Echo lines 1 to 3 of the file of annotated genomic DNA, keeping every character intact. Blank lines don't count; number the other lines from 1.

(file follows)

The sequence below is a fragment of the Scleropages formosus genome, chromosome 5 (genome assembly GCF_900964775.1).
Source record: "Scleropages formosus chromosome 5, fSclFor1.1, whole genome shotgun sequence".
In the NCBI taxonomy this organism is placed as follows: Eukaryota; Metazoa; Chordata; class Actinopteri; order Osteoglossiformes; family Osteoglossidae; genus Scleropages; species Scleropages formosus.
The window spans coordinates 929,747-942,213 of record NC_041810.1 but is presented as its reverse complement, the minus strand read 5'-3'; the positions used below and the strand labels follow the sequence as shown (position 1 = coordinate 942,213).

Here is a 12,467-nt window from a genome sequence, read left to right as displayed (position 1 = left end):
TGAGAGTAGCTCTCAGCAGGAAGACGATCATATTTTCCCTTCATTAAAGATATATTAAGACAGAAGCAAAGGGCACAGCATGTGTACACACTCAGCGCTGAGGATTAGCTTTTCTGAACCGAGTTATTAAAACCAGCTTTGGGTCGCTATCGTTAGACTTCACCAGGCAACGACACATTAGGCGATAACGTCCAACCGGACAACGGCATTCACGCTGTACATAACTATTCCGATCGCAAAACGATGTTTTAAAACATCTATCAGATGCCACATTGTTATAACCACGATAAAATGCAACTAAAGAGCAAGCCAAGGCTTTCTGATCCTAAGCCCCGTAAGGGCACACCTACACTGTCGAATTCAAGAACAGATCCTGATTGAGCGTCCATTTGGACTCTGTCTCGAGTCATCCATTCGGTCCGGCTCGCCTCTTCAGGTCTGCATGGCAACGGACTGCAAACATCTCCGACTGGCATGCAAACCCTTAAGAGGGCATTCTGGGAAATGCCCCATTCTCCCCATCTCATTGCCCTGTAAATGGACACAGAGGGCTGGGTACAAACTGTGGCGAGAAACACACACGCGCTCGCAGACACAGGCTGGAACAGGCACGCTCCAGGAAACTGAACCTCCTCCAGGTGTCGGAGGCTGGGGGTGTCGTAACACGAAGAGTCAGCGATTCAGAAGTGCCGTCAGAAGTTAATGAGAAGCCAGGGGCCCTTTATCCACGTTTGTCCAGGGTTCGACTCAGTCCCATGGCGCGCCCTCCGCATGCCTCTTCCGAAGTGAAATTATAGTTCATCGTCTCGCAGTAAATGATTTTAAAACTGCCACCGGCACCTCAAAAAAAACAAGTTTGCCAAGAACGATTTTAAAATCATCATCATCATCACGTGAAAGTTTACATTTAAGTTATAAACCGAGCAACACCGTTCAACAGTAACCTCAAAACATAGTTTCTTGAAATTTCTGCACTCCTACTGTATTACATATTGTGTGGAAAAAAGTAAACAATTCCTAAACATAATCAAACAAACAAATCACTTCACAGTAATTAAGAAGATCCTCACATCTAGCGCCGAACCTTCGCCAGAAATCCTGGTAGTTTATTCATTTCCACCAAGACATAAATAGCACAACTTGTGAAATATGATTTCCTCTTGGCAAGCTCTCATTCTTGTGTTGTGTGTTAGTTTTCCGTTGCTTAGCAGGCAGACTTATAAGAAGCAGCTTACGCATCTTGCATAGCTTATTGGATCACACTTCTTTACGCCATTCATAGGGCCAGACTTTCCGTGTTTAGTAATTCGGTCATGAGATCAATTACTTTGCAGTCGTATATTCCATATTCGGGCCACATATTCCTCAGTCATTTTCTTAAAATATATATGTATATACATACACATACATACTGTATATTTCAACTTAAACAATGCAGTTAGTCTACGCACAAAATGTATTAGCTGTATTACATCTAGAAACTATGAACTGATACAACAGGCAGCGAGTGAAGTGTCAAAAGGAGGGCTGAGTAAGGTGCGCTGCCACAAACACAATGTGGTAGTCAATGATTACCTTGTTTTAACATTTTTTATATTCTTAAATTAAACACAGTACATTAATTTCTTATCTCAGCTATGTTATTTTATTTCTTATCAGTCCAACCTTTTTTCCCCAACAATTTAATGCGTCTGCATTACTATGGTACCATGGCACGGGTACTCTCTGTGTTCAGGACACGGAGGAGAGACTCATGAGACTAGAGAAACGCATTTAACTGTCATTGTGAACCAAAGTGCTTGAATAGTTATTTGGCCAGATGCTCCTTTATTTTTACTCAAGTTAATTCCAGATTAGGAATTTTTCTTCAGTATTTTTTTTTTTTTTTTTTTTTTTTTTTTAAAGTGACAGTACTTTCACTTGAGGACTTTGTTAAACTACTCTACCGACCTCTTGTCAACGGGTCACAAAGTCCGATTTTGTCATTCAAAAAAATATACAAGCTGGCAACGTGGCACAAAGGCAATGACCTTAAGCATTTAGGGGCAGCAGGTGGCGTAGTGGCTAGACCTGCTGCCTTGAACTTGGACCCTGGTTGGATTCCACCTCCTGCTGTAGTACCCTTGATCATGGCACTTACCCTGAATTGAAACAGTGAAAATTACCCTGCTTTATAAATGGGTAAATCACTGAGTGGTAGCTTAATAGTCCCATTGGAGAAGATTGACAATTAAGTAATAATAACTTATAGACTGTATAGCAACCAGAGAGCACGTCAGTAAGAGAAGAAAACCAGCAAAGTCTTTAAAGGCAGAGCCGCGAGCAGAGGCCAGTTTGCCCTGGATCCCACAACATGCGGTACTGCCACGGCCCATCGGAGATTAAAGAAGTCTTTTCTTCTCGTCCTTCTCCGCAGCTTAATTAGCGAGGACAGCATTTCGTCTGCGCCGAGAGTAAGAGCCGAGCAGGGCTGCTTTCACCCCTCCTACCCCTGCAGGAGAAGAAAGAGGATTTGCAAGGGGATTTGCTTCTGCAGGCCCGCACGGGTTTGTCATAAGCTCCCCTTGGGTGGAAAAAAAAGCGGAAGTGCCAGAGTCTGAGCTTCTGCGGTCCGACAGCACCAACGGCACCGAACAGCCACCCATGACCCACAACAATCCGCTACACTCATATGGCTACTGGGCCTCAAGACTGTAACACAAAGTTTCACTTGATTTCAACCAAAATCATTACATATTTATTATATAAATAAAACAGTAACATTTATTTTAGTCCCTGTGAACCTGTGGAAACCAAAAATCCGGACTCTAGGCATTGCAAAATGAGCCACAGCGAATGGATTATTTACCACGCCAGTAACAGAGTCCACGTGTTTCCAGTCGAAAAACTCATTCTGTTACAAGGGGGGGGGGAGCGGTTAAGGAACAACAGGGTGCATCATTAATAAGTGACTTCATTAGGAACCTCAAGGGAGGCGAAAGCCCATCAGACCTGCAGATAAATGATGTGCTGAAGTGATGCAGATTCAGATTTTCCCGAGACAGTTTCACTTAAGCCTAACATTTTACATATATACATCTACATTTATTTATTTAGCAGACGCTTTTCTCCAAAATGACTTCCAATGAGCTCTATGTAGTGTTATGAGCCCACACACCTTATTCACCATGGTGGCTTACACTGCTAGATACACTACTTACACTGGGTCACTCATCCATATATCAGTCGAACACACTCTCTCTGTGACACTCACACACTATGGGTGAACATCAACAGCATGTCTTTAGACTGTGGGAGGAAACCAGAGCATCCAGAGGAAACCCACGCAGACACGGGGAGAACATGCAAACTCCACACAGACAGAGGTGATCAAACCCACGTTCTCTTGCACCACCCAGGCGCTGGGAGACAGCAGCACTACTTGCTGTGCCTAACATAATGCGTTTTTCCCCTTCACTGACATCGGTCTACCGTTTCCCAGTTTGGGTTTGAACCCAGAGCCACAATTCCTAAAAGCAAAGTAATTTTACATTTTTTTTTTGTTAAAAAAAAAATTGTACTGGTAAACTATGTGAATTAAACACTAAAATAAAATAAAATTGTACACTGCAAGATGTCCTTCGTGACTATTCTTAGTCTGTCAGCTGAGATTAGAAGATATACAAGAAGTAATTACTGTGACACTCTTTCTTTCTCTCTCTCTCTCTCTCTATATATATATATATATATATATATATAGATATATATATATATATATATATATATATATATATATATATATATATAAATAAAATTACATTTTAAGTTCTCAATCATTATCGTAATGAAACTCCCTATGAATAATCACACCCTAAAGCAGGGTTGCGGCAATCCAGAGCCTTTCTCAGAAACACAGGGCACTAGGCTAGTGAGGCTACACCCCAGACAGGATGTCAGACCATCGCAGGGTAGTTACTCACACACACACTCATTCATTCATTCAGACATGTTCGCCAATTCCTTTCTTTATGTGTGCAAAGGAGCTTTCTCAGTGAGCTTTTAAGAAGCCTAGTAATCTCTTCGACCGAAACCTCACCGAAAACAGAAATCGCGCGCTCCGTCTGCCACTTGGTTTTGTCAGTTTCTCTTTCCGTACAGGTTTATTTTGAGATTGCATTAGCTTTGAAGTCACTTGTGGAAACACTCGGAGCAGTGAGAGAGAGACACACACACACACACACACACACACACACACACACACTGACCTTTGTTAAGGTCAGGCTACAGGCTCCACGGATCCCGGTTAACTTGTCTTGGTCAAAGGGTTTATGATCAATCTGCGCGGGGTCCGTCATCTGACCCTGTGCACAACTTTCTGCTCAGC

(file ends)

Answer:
The sequence below is a fragment of the Scleropages formosus genome, chromosome 5 (genome assembly GCF_900964775.1).
Source record: "Scleropages formosus chromosome 5, fSclFor1.1, whole genome shotgun sequence".
In the NCBI taxonomy this organism is placed as follows: Eukaryota; Metazoa; Chordata; class Actinopteri; order Osteoglossiformes; family Osteoglossidae; genus Scleropages; species Scleropages formosus.